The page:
The story is not so simple for Sandbox B. Sandbox B doesn’t just differ from production in a few ways, there are in fact hundreds of unused classes, triggers, fields, and Visualforce pages that are on the sandbox that are not present in production. When we test our new feature on our sandbox, it looks good. No issues are seen. But when it comes time to deploy, we’re going to be nervous. How can we be sure that the new feature won’t mysteriously break in production because of a dependency issue?
This challenge is a big part of why so many teams are pushing towards continuous integration for Salesforce. Making small frequent changes and keeping your developer and test environments in sync with production minimizes the risk of bugs and issues. When you deploy massive changes that were tested on an environment that looks nothing like production you can easily run into trouble.
Refreshing a Salesforce sandbox is simple. Simply go to Setup > Data Management > Sandboxes. Here you will see a list of all sandboxes. Sandboxes that are eligible for refresh (see the above limits) will have a “Refresh” link next to them. When you click the Refresh link the status of the sandbox will change to “Copying”. Salesforce will email you when the refresh is finished.
Once this is done you will need to activate your sandbox to make use of the changes. You will see that the status has changed to “Replacement ready”. To make the refreshed sandbox available simply click “Activate”. Note that all data and metadata will be lost in the sandbox once you do this.
There is no way to recover this information unless you are using a tool like Blue Canvas to track your source control.
The simple answer is: as much as possible within the limits that Salesforce provides. Why don’t teams generally do this?
For starters, sandbox refreshes can take a long time. There is no clear definition for how long it can take, but this Stack Exchange post on Salesforce sandbox refresh timesoffers some guidance:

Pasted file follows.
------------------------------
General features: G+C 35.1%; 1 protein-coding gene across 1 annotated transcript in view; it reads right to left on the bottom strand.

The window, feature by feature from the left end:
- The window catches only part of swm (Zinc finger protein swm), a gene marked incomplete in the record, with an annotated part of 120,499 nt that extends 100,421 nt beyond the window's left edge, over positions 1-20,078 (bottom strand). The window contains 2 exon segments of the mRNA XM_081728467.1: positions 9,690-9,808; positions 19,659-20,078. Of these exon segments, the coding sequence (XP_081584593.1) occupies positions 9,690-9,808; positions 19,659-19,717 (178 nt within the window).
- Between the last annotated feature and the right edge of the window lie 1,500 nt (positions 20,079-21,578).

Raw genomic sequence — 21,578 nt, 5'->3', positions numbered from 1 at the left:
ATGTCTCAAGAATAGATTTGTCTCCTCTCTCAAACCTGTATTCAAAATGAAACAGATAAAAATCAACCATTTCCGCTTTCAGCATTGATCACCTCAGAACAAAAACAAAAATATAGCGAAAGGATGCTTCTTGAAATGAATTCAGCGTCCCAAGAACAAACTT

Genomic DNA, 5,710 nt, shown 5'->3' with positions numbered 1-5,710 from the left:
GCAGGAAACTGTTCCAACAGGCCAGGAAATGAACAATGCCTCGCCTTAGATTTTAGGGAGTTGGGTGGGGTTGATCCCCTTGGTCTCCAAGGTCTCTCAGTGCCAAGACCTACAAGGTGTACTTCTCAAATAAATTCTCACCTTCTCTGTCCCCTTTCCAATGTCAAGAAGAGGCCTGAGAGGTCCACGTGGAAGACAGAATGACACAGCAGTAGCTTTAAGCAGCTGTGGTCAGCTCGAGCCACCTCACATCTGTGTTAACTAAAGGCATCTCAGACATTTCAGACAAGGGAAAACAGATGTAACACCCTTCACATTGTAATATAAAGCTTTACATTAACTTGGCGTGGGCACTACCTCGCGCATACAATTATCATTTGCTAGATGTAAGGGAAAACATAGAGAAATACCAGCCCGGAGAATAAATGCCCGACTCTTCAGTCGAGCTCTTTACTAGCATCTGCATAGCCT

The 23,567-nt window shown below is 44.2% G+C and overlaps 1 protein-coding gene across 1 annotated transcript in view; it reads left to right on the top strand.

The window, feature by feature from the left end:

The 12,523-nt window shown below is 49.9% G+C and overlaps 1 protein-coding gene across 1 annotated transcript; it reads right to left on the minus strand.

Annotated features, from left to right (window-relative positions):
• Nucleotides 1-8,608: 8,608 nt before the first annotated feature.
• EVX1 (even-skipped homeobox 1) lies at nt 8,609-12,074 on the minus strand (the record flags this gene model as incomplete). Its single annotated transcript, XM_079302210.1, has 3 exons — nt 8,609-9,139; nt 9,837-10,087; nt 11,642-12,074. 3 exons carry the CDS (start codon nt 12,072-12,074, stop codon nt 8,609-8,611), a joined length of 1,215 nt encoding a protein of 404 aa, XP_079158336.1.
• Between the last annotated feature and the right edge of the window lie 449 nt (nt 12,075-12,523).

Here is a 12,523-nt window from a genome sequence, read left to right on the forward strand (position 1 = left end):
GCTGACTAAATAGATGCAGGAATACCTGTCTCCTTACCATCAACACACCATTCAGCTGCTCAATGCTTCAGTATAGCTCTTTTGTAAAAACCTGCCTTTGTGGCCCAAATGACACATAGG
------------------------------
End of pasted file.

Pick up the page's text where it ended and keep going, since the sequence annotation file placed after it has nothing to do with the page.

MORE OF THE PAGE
It may take a week or even more for the Sandbox refresh to complete. There’s also another article, that I cannot find currently, that mentions that there are two types of refreshes, namely “slow” refreshes and “fast” refreshes. Simply put, if you have a larger data volume, you may be placed into the slower queue, while if you’re doing a configuration-only refresh, you might end up in the “fast” queue. The specifics for what qualifies for each queue is not publicly mentioned, and is probably tweaked periodically to provide maximum performance.
Salesforce performs sandbox refreshes in a queued fashion so the length of your refresh will depend on the size of your org, how customized it is, how much data is in the org, number of objects and configuration choices, and server load.
It can take a few minutes to refresh a small sandbox if you time it right, but it can also take days or even over a week if you try to refresh a large org during peak hours.
Another reason people don’t refresh sandboxes regularly is that they don’t remember to. CRM Science’s Alex Sutherland recommends using simple Google Calendar reminders to make sure you are doing sandbox refreshes on a regular basis. It takes 2 minutes to setup and will allow you to take better advantage of refreshes for years.
Salesforce provides limits to the number of refreshes you can do because of the data load on their servers. But metadata refreshes are just as important as data refreshes for keeping your development environment in sync with production.
Fortunately, you can use tools like Blue Canvas to continuously sync your sandboxes with production without doing full refresh cycles. This allows you to get in the habit of refreshing daily which will both improve code quality and make deployments much simpler.
Blue Canvas uses Git to track all changes. You can quickly merge changes from production into your sandboxes in a matter of seconds by using our Deployment Requests feature or simply issuing a git pull salesforce master command on the command line.
To learn more about how to refresh metadata on Salesforce, sign up for an account or email email@example.com.
Salesforce Developer Bo Laurent has published an ingenious fix for a perplexing Salesforce Developer Console bug.